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Actor Jeffrey Tambor On 'Transparent': 'I Loved It From The Very Beginning'
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Actor Jeffrey Tambor On 'Transparent': 'I Loved It From The Very Beginning'

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Actor Jeffrey Tambor On 'Transparent': 'I Loved It From The Very Beginning'

Actor Jeffrey Tambor On 'Transparent': 'I Loved It From The Very Beginning'
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  • <iframe src="https://www.npr.org/player/embed/459138410/459227666" width="100%" height="290" frameborder="0" scrolling="no" title="NPR embedded audio player">
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Jeffrey Tambor plays Maura, a transgender woman, on the Amazon series Transparent. i

Jeffrey Tambor plays Maura, a transgender woman, on the Amazon series Transparent. Jennifer Clasen/Amazon hide caption

toggle caption Jennifer Clasen/Amazon
Jeffrey Tambor plays Maura, a transgender woman, on the Amazon series Transparent.

Jeffrey Tambor plays Maura, a transgender woman, on the Amazon series Transparent.

Jennifer Clasen/Amazon

When actor Jeffrey Tambor first read the script for the Amazon series Transparent, he remembers being bowled over. The series, created by Jill Soloway, tells the story of Maura, a 70-something divorced parent of three who comes out as a transgender woman.

"I had never read anything quite like this," he tells Fresh Air's Terry Gross. "I loved it from the very beginning."

After he landed the role of Maura, Tambor says, he anticipated that his largest challenges would be external — things like Maura's nails, hair and makeup. But, he says, "that was very, very easy for me."

Instead, Tambor has been surprised by the ways that his character is exposed emotionally — and, by extension, the vulnerability that creates in himself as an actor.

"That journey, that uncomfortability, that vulnerability, that transition, as it were, is very, very interesting to me," Tambor says. "I loved playing that. Maura's like a teenager. She doesn't know where her friends are, she doesn't know where her home is, she doesn't know what to do at the LGBTQ center."

Playing Maura, Tambor says, "I find myself much more vulnerable and I find myself less protective. ... That's not to say that women feel more than men or anything like that, but I do know that there's a different feeling in myself."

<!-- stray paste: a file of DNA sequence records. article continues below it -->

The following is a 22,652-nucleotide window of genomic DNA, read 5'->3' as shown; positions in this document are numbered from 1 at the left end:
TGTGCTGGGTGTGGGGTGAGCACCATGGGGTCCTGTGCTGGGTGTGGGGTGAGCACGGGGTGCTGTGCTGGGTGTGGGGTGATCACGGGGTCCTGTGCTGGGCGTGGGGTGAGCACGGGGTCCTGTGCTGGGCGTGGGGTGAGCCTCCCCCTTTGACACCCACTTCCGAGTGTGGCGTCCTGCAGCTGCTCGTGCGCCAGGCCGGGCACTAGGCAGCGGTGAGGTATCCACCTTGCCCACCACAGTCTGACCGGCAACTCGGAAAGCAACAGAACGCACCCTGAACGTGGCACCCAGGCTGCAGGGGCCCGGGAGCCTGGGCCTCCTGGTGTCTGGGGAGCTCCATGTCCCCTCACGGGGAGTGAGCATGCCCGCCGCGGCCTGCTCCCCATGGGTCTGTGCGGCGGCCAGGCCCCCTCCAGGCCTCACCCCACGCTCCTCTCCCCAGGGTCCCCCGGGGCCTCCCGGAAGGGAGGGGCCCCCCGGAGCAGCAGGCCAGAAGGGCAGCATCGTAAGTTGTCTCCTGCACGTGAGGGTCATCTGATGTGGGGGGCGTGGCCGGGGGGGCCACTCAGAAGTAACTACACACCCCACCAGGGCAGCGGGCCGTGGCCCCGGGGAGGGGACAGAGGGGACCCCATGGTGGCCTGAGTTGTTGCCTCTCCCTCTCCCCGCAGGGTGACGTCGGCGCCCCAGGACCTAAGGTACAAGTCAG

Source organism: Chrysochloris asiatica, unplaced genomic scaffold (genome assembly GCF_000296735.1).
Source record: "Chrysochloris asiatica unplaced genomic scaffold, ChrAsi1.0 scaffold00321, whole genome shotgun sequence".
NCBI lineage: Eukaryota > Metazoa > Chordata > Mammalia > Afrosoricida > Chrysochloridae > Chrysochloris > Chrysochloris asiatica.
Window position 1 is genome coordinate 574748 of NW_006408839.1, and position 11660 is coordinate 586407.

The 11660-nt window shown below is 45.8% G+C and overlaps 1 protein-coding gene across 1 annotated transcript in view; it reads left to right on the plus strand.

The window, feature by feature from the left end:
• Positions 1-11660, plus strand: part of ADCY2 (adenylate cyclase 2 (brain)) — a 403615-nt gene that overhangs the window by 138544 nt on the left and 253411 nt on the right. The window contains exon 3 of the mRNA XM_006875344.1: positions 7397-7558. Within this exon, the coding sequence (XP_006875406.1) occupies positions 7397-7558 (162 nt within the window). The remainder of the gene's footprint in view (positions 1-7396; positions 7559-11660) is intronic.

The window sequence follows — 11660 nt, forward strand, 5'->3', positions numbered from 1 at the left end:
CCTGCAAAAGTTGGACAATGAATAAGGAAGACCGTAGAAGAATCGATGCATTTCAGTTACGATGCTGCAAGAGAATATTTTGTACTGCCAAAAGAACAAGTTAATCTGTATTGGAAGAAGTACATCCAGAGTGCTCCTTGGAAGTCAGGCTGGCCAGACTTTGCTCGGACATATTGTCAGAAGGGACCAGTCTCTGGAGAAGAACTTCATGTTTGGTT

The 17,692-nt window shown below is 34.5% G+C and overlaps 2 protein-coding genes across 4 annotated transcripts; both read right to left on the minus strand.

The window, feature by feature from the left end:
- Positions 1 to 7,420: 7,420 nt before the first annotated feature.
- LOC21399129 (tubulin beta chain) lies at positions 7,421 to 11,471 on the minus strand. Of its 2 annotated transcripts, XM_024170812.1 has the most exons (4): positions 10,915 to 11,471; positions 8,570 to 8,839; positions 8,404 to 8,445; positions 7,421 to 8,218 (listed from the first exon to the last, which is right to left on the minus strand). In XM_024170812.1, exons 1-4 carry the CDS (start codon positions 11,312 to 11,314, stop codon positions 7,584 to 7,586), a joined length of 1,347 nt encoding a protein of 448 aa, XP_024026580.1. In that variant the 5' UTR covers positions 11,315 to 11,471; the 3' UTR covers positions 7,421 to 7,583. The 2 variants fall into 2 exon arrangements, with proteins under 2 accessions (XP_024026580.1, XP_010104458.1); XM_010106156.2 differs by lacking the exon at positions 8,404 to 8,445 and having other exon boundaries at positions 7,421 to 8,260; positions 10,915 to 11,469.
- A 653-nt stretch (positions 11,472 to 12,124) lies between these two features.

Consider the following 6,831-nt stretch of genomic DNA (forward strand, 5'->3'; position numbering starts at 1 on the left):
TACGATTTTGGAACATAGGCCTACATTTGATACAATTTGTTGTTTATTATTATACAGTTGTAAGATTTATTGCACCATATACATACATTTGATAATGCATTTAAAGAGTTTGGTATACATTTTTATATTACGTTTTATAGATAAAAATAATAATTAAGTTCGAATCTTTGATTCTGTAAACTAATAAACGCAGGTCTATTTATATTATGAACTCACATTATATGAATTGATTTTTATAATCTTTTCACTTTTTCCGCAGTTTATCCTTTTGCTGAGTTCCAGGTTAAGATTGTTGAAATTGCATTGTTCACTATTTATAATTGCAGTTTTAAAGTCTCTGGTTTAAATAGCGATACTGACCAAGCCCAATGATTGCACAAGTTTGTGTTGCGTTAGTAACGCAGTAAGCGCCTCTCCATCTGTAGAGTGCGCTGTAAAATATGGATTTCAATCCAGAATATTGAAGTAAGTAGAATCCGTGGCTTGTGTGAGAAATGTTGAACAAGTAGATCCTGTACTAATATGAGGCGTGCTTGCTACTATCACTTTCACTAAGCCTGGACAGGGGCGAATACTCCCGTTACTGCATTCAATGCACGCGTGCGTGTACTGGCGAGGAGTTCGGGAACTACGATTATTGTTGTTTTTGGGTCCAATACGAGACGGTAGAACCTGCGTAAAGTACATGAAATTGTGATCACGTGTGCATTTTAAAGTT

Interview Highlights

On dressing as Maura for the first time

I was scared stiff, and we began the makeup and they did the hair, and I remember Maura just appearing on my face, and I went, "Well, that's exactly how she looks." And we dressed her up and we went out dancing at a place called The Oxwood, and I remember walking through the lobby of that hotel and my legs were just shaking, and I said to myself, "Never, never, never, never forget this moment, because this is exactly how it is to live as Maura."

On his experiences being ostracized

I have ... [examples] I can point to, but what's dangerous about me pointing them out is that I could never say that either one of them even equals what it is to be a transgender woman or a man; however, I do know what it is to be "other-ized" in the community. When I was a young boy in San Francisco, I remember being sent home from playing with a friend, and I remember the mother saying, "Tell Jeffrey to go home." And I said to the girl, "Why?" She goes, "My mother says that you're the people who killed Christ." And I got home and what was the worst part of that was I remember at dinner when I told that to my parents, and I remember them looking up into each other's eyes, and I will never forget that, because it wasn't even fear, it was like, "There it is."

On losing his hair in high school

It was awful. It was terrible. I remember — my father cried, first of all, and that's true. ... He was very upset. The thing that turned out great was I would go to summer stock and I would play all the older men. When I was growing up, there was a character on TV, there was a character stereotype, it was personified by Mel on The Dick Van Dyke Show. ... I was a young actor who was bald, but at that time there was a thing on television that, there was a prototype or a stereotype of a principal who was bald and mean with glasses, or there was ... the angry boss who was bald. ... So that was the sort of thing that I aspired to, I said, 'OK, well, I'll be the bald character man who will always be number 6 or 5 or 4 on the call sheet, and that's where I will live my life.' And literally that was my sort of career concept.

On how he got cast in Arrested Development

I was a day-player, basically, for that. I was actually signed up on another series. ... I wasn't on for the run. So I remember having so much fun, and we did the boat scene first, and then we did the jail sequences, and I had so much fun, and I was praying for this other venture to fall through, and it did, and they ... called and said, 'We would love you in the series; how many would you like to do of 13?' I said, 'Oh, uh, 13.' Because I loved it so much. It was wonderful, and I love the cast and I love Mitch [Hurwitz]. They're like my kids anyway.

On how being sober has helped his acting

I can only speak for me ... but in my life, I find that in sobriety I feel much more, and I have much more depth. I also feel, not to segue, but as being a parent of five kids, I can bring much more to my acting, and so I'm all about anything that gives you more feeling and more depth. ... In feeling more, the waters can get rough, but so what? Let the waters be rough. If I hadn't been sober I don't think I would've even been around for Transparent. Your resources are feeling, your resources are depth, your resources are learning, your resources are touching and feeling, and to me sobriety helps and aids all of that.

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